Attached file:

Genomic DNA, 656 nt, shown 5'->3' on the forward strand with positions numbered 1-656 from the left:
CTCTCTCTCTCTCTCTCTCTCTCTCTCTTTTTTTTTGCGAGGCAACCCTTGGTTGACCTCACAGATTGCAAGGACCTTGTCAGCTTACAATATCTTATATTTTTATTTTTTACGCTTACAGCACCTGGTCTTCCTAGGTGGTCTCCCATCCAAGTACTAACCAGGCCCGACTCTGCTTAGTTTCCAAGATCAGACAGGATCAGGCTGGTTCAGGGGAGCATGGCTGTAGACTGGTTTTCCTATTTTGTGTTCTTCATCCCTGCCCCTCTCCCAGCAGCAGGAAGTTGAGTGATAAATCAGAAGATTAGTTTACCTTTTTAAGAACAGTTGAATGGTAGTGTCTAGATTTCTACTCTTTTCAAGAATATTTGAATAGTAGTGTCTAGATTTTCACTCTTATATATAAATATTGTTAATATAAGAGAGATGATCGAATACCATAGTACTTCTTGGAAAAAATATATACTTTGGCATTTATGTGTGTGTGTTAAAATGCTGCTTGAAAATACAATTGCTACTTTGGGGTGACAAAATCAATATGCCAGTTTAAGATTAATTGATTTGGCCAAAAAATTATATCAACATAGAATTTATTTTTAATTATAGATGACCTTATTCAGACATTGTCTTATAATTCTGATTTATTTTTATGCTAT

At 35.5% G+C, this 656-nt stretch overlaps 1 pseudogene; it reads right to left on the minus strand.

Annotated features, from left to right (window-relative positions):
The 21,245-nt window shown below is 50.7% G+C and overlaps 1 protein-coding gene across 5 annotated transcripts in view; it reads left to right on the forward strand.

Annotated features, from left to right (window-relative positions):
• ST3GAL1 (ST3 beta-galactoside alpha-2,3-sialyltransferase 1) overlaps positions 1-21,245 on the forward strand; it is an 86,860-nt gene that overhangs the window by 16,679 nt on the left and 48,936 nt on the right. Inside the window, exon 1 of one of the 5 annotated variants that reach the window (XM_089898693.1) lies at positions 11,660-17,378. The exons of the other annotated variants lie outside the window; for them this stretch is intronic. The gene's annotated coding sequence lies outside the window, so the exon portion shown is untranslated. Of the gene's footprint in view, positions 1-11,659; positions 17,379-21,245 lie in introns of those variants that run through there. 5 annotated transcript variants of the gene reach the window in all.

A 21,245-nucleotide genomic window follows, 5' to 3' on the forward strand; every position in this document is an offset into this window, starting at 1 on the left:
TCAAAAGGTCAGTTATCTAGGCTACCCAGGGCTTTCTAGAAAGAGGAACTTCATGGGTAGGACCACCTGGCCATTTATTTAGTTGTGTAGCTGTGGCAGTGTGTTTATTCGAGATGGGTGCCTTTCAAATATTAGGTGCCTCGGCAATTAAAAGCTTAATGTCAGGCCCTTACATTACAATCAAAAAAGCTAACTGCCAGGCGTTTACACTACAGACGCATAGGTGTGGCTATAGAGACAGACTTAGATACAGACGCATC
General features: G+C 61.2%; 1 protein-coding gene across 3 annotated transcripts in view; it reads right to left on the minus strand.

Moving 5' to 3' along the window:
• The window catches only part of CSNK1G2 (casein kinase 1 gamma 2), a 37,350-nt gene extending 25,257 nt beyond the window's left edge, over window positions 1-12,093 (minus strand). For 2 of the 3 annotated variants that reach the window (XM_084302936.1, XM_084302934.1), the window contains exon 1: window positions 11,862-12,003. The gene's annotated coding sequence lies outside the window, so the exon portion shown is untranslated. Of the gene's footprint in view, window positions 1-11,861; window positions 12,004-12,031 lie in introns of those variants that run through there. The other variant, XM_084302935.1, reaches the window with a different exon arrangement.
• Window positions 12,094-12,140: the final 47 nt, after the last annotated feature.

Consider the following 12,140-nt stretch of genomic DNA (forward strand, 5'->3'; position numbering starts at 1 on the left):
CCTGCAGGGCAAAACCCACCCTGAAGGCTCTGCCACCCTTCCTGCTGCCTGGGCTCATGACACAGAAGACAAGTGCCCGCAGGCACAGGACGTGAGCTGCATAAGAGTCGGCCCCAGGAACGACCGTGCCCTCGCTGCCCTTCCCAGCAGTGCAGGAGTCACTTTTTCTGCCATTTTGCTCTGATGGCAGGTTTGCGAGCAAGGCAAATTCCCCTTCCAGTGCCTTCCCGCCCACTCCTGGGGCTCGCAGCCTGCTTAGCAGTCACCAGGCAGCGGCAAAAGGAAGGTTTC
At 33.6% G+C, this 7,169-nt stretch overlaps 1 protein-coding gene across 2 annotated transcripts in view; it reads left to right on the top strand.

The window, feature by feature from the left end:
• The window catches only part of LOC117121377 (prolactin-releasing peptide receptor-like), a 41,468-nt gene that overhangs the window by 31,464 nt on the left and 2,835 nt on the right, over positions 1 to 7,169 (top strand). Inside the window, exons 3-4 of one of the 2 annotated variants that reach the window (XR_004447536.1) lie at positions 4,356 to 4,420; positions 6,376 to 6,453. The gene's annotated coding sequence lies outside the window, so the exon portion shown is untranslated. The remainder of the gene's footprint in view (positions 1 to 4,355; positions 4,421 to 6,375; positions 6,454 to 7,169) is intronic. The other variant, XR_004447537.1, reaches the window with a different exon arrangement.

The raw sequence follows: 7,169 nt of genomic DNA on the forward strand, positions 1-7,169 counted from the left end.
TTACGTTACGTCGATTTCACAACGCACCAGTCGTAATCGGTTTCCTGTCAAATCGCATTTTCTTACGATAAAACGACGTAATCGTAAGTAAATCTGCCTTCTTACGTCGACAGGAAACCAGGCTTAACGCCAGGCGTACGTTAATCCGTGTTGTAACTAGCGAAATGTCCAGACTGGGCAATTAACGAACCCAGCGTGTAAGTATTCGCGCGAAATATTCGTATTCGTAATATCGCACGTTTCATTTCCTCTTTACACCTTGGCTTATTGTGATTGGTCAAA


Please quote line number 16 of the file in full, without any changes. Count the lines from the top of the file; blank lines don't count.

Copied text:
At 33.6% G+C, this 7,169-nt stretch overlaps 1 protein-coding gene across 2 annotated transcripts in view; it reads left to right on the top strand.